This passage provides guidance on sexual relations within marriage, emphasizing the importance of mutual respect and consent between spouses. It also stresses the importance of sexual intimacy in marriage and warns against depriving one another of physical affection. While this passage doesn’t explicitly address birth control, it does provide a framework for married couples to discuss their sexual relationship and make decisions about birth control together.
Historical Perspectives on Birth Control
Early Christian views on birth control
Early Christians had mixed views on birth control. Some Church Fathers, such as Clement of Alexandria and Origen, viewed sex within marriage as a means of procreation and discouraged the use of contraception. On the other hand, other Church Fathers, such as Augustine of Hippo, believed that sex within marriage could also serve as a means of intimacy and pleasure and allowed for the use of natural family planning methods.
The Protestant Reformation and birth control
During the Protestant Reformation, Martin Luther and John Calvin both held views on birth control that were more permissive than those of the Catholic Church. Luther believed that couples could use contraception if they had a valid reason for doing so, such as preserving the health of the mother or avoiding poverty. Calvin allowed for the use of natural family planning methods but discouraged the use of artificial contraceptives.
Modern Christian perspectives on birth control
Today, different Christian denominations hold different views on birth control. The Catholic Church still maintains its opposition to artificial contraception, while some Protestant denominations, such as the Southern Baptist Convention, discourage the use of artificial contraceptives but allow for natural family planning methods. Other Protestant denominations, such as the United Church of Christ, leave the decision of birth control up to individual couples.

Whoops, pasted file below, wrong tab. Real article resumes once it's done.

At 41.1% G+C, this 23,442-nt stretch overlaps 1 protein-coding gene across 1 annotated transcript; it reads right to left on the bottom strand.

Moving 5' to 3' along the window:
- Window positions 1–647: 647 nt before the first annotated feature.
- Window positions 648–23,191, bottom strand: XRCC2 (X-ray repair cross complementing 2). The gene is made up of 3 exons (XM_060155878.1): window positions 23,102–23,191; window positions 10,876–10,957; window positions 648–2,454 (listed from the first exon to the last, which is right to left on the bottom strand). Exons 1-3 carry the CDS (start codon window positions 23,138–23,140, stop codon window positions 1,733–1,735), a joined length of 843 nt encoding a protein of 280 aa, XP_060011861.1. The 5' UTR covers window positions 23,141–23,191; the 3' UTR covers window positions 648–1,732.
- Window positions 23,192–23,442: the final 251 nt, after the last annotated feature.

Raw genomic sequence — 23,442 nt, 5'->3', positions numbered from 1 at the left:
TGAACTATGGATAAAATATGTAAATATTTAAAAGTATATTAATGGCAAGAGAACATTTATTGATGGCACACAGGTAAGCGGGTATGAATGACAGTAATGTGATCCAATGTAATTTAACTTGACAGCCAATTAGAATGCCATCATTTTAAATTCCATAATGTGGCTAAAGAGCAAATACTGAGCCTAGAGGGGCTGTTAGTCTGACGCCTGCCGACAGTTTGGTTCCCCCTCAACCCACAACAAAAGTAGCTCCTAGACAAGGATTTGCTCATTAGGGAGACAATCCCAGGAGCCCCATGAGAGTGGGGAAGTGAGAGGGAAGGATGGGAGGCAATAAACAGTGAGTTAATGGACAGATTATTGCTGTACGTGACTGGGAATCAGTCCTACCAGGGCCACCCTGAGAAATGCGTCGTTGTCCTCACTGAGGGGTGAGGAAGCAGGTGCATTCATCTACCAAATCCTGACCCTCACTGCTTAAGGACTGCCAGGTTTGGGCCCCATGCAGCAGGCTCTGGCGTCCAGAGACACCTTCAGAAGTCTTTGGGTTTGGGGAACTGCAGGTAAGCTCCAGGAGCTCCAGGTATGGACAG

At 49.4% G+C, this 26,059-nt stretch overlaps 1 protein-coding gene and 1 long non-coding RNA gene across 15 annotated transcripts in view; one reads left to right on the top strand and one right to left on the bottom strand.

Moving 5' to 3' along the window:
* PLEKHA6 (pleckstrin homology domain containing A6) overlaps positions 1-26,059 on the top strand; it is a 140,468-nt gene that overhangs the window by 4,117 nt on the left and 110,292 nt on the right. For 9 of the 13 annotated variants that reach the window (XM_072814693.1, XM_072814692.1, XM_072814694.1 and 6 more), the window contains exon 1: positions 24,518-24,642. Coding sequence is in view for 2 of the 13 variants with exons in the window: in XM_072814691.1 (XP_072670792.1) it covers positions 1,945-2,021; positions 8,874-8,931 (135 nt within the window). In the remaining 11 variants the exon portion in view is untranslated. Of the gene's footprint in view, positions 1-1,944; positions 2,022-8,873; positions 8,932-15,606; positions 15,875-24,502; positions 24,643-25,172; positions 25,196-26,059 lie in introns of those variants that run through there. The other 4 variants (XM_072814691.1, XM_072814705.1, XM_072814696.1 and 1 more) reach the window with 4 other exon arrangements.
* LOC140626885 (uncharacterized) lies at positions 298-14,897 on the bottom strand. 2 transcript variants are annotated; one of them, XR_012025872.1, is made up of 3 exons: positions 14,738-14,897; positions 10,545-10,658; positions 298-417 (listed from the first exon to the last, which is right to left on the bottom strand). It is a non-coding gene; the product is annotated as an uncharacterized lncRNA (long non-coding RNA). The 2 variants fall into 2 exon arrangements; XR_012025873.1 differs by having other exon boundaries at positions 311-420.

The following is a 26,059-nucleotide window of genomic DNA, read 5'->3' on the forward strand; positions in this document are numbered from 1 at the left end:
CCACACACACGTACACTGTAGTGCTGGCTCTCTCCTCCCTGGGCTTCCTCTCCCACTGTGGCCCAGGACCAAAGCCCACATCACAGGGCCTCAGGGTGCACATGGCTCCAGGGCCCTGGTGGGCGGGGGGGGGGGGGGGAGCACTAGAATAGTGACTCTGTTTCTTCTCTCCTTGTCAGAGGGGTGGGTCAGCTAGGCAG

Contemporary Issues and Challenges on Birth Control
Debate on the morality of birth control
The morality of birth control is a contentious issue among Christians. Some argue that the use of artificial contraception goes against God’s plan for procreation and interferes with the natural order of things. Others argue that birth control is a responsible and ethical way to plan one’s family and exercise personal autonomy.
The use of birth control for medical purposes
In addition to its use as a means of family planning, birth control can also be used for medical purposes, such as treating irregular periods or reducing the risk of ovarian and endometrial cancer. However, the use of birth control for medical purposes can also raise ethical concerns, particularly for those who view contraception as immoral.
The debate on insurance coverage for birth control
In recent years, there has been a debate over whether insurance should cover the cost of birth control. Some argue that access to birth control is a basic healthcare need and should be covered by insurance, while others argue that it goes against their religious beliefs to provide coverage for contraceptives.
In conclusion, the topic of birth control has been a controversial one among Christians, with varying opinions and beliefs. While the Bible doesn’t directly address birth control, it provides a framework for discussing sexual intimacy within marriage and emphasizes the importance of mutual respect and consent between spouses. Historical perspectives and contemporary issues surrounding birth control continue to be debated among Christians today.
As Christians, it’s important to consider our personal beliefs, values, and circumstances when making decisions about birth control. We must prayerfully seek guidance from God and trusted spiritual advisors to ensure that we are making responsible and ethical decisions. We must also be mindful of the impact of our decisions on our own lives, the lives of our families, and society as a whole.
While there may be disagreements among Christians about the use of birth control, it’s important to remember that our faith is ultimately about love, respect, and responsibility. By keeping these values in mind, we can approach the topic of birth control with sensitivity and compassion, and work towards finding common ground on this important issue.